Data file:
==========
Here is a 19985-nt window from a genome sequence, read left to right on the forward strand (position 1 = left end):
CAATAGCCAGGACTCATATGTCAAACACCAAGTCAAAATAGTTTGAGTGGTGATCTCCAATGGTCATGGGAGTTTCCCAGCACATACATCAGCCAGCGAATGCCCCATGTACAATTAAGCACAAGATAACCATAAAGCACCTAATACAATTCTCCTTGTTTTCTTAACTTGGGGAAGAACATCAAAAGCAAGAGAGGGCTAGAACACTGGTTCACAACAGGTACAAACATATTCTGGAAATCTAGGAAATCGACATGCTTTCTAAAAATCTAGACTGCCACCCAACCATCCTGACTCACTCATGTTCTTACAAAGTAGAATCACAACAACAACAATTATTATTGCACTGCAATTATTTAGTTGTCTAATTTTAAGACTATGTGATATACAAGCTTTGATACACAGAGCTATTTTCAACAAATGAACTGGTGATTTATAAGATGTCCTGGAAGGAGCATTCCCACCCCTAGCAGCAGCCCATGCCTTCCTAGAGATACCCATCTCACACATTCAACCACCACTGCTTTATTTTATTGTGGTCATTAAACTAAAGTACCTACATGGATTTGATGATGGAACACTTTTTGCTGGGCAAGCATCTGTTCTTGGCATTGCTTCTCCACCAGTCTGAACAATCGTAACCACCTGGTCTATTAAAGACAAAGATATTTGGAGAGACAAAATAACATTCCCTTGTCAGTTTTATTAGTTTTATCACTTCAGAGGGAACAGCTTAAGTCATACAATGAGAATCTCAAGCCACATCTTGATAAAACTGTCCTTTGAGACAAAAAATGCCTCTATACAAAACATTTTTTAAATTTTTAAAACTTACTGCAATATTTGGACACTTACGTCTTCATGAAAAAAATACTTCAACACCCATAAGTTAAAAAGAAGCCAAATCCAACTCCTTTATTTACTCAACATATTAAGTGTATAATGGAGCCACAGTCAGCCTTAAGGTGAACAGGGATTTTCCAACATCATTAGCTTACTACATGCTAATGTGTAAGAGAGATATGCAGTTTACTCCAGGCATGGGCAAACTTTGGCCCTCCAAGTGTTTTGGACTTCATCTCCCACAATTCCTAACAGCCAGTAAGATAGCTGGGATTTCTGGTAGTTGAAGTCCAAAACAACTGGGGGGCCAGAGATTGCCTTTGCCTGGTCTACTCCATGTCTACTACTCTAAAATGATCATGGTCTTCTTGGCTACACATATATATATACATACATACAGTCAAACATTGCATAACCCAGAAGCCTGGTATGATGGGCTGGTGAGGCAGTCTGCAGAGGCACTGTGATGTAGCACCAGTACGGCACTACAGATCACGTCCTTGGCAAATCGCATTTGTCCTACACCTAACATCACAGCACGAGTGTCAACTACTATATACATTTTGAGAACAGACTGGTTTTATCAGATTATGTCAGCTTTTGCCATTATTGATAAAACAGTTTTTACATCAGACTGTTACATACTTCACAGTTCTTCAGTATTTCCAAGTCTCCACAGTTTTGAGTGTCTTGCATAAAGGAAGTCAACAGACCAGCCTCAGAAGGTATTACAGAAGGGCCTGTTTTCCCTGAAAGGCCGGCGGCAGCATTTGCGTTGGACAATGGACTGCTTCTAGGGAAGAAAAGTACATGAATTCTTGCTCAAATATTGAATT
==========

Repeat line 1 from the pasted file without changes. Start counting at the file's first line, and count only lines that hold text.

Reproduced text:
Here is a 19985-nt window from a genome sequence, read left to right on the forward strand (position 1 = left end):